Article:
TLC Reality Series "19 Kids and Counting": The Duggar family… (Scott Enlow / TLC )
Sad news for Michelle Duggar and family: The "19 Kids and Counting" mom learned that she suffered a miscarriage in her second trimester.
The miscarriage reportedly was detected during during what was supposed to be a routine doctor's appointment for Duggar, 45 -- a heartbeat no longer could be detected. She and husband Jim Bob Duggar had been expecting their 20th child this spring. They plan to hold a funeral and will pick a name once they determine what the child's sex would have been.
According to People, Duggar plans to let the miscarriage proceed naturally, without any drugs to induce her uterus to contract.
"It has been a real sad disappointment...I feel like my heart broke telling my children," Duggar told People earlier. "They have all been so excited about this baby and looking forward to April coming around and having a new little one in our arms."
Duggar reportedly suffered a miscarriage back in the 1980s when she was pregnant for the second time.
Studies say that from 10% to 25% of pregnancies will end in miscarriage, according to the American Pregnancy Assn. Most miscarriages occur relatively early, in the first 13 weeks of pregnancy, or roughly around the first trimester.
For that reason, "we usually like to wait well into the second trimester to announce a pregnancy," said Jamie Lipeles, an OB-GYN at Marina del Rey Hospital, when the occurrence of a miscarriage is much lower. That way, women who lose a pregancy within 13 weeks will be less likely to face unwanted questions.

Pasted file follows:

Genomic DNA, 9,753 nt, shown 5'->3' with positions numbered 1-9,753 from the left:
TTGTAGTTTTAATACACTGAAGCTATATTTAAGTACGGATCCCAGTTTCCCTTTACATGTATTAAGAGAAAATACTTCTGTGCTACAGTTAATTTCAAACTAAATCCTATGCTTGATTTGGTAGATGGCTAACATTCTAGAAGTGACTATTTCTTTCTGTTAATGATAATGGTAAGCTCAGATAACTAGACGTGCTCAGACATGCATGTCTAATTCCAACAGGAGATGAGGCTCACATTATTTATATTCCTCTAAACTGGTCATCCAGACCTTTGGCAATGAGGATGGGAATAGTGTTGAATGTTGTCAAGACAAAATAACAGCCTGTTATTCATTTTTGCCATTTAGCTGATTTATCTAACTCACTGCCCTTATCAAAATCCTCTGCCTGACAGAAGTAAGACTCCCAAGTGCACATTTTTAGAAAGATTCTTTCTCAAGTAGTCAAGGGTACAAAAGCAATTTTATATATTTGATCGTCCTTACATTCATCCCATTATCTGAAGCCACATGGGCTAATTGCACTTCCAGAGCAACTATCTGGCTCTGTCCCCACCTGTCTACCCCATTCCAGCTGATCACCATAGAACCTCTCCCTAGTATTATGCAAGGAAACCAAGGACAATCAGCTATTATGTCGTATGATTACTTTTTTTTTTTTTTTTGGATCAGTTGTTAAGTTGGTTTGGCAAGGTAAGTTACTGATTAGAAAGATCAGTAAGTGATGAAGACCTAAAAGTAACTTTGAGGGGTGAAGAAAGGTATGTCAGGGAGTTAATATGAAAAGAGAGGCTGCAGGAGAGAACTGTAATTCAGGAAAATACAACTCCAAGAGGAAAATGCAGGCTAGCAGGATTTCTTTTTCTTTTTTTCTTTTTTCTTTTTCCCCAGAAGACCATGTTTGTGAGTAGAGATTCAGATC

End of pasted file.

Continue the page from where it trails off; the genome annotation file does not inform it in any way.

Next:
There are many reasons why miscarriages occur, and it's often hard to understand why they happen in individual cases. But there are several risk factors, including but not limited to excessive caffeine intake, exposure to radiation and hormonal problems.
One significant risk factor is age, Lipeles said, adding that it's also a risk factor for premature birth; Duggar's last child was born three months premature and had to stay in the hospital for four months, according to The Times' Ministry of Gossip.
"Women older than age 35 have a higher risk of miscarriage than do younger women," the Mayo Clinic explains. "At age 35, you have about a 20 percent risk. At age 40, the risk is about 40 percent. And at age 45, it's about 80 percent." Paternal age plays a role as well.
Miscarriages can take many forms; some may require treatment to stop hemorrhaging, while others may occur without a woman even realizing at first.
After a miscarriage, women should wait for three to six menstrual cycles before attempting to get pregnant again, Lipeles said -- and women should consult with their OB-GYNs on their health and the risk factors going forward.
In all cases, it's key for women to have access to counseling and emotional support -- and the American Pregnancy Assn. provides some resources to that end.
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